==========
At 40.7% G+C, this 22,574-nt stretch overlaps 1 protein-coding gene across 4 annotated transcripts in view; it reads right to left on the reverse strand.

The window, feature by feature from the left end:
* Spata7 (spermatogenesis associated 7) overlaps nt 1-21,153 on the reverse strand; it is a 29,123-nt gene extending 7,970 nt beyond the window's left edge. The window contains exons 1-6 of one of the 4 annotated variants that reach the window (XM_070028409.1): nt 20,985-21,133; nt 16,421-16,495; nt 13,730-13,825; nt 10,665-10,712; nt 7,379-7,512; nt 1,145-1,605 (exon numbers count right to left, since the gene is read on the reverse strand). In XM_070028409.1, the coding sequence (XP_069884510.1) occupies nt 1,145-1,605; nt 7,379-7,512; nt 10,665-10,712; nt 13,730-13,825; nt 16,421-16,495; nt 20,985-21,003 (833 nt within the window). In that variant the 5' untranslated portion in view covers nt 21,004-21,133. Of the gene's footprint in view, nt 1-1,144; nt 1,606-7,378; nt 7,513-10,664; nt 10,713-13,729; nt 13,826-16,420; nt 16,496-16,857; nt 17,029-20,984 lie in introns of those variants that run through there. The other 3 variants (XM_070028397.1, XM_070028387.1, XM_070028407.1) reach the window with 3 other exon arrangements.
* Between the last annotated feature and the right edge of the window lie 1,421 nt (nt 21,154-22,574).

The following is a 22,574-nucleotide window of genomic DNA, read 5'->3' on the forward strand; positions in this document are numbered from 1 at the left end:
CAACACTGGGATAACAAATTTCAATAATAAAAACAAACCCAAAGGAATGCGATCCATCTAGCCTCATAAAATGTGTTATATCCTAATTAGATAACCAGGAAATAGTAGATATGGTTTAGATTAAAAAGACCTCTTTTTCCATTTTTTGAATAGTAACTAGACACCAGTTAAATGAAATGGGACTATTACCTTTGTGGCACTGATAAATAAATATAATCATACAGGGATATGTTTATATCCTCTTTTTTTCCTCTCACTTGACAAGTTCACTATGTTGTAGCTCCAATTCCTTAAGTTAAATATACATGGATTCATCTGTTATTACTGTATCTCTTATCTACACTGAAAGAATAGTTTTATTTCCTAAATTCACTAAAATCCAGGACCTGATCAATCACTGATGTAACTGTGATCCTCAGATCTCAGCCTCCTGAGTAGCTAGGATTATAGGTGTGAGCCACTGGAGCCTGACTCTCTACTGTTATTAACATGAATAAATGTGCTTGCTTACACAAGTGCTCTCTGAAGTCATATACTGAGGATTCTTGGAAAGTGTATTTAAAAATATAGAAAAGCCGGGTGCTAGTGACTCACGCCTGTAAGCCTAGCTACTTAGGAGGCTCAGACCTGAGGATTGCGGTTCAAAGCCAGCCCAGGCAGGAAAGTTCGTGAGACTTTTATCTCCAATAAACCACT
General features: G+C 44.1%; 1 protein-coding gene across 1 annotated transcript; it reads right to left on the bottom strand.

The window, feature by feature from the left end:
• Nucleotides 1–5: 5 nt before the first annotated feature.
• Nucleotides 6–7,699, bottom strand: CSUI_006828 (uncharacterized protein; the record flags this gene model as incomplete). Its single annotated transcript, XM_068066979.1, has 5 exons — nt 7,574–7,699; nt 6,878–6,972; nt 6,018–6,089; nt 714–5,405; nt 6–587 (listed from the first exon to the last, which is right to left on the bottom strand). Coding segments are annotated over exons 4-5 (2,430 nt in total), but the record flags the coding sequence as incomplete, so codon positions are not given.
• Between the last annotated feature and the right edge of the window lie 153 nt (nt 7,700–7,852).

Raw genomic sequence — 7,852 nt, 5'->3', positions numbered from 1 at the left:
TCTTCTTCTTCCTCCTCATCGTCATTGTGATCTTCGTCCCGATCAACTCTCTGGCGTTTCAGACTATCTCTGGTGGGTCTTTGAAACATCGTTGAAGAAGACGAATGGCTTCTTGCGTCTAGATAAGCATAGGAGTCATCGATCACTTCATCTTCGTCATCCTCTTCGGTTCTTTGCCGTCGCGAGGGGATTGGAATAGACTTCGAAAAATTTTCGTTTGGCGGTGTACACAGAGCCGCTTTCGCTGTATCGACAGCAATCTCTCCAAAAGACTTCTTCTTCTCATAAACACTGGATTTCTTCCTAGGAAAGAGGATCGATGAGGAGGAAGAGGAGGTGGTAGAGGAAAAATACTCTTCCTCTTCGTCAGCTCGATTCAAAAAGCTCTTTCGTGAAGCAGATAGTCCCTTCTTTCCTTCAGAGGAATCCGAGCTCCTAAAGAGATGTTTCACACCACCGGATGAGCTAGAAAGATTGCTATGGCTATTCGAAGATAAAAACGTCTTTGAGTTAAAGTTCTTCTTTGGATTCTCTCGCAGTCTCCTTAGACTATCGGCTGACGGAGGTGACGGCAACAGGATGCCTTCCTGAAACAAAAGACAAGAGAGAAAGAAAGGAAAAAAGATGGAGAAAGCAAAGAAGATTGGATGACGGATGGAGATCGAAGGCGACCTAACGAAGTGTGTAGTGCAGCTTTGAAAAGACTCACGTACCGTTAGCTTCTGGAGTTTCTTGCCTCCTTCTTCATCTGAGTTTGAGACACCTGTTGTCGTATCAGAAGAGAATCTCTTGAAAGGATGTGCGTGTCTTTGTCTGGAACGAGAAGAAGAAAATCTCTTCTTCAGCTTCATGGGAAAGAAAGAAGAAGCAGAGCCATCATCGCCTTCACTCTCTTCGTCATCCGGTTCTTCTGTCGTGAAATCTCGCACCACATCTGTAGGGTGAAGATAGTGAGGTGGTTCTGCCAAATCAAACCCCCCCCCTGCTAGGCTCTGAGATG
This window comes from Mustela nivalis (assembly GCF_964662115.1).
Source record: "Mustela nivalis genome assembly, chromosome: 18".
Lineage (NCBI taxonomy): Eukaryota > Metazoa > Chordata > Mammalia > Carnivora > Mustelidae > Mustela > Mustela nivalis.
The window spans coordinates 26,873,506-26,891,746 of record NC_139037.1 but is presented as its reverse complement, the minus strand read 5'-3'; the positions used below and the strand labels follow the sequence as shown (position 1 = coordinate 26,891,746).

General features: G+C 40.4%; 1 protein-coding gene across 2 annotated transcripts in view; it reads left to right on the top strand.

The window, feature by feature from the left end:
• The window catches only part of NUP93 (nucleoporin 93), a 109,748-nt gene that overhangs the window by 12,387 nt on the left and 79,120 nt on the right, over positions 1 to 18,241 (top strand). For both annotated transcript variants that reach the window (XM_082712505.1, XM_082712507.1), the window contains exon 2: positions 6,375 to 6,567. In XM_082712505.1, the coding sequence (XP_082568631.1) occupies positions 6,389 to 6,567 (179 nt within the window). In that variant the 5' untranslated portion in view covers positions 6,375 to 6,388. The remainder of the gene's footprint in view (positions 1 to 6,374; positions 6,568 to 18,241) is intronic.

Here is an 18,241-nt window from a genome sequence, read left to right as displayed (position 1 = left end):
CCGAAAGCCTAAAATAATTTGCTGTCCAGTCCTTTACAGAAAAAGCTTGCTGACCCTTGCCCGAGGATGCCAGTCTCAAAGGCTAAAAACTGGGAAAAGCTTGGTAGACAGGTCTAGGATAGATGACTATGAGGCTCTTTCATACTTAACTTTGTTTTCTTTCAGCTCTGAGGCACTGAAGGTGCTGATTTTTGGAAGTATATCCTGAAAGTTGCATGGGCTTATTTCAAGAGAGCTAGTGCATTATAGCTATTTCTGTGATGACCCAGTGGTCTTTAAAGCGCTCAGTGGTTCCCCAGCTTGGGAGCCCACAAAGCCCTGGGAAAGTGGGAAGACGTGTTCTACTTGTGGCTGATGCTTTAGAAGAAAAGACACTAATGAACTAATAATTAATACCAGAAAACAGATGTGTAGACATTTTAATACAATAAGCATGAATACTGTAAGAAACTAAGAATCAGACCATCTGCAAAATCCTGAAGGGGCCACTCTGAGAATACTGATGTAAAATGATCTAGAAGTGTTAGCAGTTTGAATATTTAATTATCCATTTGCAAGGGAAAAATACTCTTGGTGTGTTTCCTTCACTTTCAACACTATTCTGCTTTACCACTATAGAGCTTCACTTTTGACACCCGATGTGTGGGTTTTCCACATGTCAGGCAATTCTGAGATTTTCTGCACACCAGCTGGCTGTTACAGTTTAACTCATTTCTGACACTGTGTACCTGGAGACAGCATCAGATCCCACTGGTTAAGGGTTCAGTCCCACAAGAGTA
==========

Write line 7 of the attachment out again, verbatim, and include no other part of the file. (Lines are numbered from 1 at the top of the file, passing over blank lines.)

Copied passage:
General features: G+C 44.1%; 1 protein-coding gene across 1 annotated transcript; it reads right to left on the bottom strand.